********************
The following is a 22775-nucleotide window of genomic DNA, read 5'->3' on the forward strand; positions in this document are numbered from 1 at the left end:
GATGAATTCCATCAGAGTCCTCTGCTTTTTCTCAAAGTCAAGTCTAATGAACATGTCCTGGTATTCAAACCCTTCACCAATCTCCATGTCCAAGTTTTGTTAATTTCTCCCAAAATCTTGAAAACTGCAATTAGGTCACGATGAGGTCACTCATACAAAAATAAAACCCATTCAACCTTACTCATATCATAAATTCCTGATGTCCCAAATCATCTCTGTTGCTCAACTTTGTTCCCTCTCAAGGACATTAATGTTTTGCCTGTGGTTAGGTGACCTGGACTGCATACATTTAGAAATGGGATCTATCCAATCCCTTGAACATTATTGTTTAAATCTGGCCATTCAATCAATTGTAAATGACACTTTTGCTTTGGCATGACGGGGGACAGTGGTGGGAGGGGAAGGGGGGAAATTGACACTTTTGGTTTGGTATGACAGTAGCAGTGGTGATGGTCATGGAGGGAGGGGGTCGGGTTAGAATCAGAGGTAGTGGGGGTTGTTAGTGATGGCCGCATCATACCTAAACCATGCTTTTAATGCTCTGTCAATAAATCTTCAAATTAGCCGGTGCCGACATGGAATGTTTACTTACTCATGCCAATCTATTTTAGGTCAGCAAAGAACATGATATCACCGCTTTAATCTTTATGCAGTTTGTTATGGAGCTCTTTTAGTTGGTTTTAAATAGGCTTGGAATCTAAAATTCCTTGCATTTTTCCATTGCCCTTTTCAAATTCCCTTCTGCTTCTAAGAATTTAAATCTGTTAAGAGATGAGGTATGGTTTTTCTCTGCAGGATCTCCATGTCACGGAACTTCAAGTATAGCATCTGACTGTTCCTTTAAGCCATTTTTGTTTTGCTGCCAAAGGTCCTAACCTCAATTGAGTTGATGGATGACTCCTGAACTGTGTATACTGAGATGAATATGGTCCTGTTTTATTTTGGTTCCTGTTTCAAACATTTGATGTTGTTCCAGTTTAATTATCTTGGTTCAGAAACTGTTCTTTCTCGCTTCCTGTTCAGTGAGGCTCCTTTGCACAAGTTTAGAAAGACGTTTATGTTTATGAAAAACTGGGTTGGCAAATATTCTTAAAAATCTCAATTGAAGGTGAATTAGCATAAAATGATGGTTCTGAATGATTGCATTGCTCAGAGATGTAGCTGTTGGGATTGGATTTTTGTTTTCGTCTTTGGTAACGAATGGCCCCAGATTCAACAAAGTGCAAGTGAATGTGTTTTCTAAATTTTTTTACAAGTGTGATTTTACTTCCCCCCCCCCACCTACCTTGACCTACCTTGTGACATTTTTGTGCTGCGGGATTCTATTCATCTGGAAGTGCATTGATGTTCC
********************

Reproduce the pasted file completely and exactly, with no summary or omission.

The following is a 22775-nucleotide window of genomic DNA, read 5'->3' on the forward strand; positions in this document are numbered from 1 at the left end:
GATGAATTCCATCAGAGTCCTCTGCTTTTTCTCAAAGTCAAGTCTAATGAACATGTCCTGGTATTCAAACCCTTCACCAATCTCCATGTCCAAGTTTTGTTAATTTCTCCCAAAATCTTGAAAACTGCAATTAGGTCACGATGAGGTCACTCATACAAAAATAAAACCCATTCAACCTTACTCATATCATAAATTCCTGATGTCCCAAATCATCTCTGTTGCTCAACTTTGTTCCCTCTCAAGGACATTAATGTTTTGCCTGTGGTTAGGTGACCTGGACTGCATACATTTAGAAATGGGATCTATCCAATCCCTTGAACATTATTGTTTAAATCTGGCCATTCAATCAATTGTAAATGACACTTTTGCTTTGGCATGACGGGGGACAGTGGTGGGAGGGGAAGGGGGGAAATTGACACTTTTGGTTTGGTATGACAGTAGCAGTGGTGATGGTCATGGAGGGAGGGGGTCGGGTTAGAATCAGAGGTAGTGGGGGTTGTTAGTGATGGCCGCATCATACCTAAACCATGCTTTTAATGCTCTGTCAATAAATCTTCAAATTAGCCGGTGCCGACATGGAATGTTTACTTACTCATGCCAATCTATTTTAGGTCAGCAAAGAACATGATATCACCGCTTTAATCTTTATGCAGTTTGTTATGGAGCTCTTTTAGTTGGTTTTAAATAGGCTTGGAATCTAAAATTCCTTGCATTTTTCCATTGCCCTTTTCAAATTCCCTTCTGCTTCTAAGAATTTAAATCTGTTAAGAGATGAGGTATGGTTTTTCTCTGCAGGATCTCCATGTCACGGAACTTCAAGTATAGCATCTGACTGTTCCTTTAAGCCATTTTTGTTTTGCTGCCAAAGGTCCTAACCTCAATTGAGTTGATGGATGACTCCTGAACTGTGTATACTGAGATGAATATGGTCCTGTTTTATTTTGGTTCCTGTTTCAAACATTTGATGTTGTTCCAGTTTAATTATCTTGGTTCAGAAACTGTTCTTTCTCGCTTCCTGTTCAGTGAGGCTCCTTTGCACAAGTTTAGAAAGACGTTTATGTTTATGAAAAACTGGGTTGGCAAATATTCTTAAAAATCTCAATTGAAGGTGAATTAGCATAAAATGATGGTTCTGAATGATTGCATTGCTCAGAGATGTAGCTGTTGGGATTGGATTTTTGTTTTCGTCTTTGGTAACGAATGGCCCCAGATTCAACAAAGTGCAAGTGAATGTGTTTTCTAAATTTTTTTACAAGTGTGATTTTACTTCCCCCCCCCCACCTACCTTGACCTACCTTGTGACATTTTTGTGCTGCGGGATTCTATTCATCTGGAAGTGCATTGATGTTCC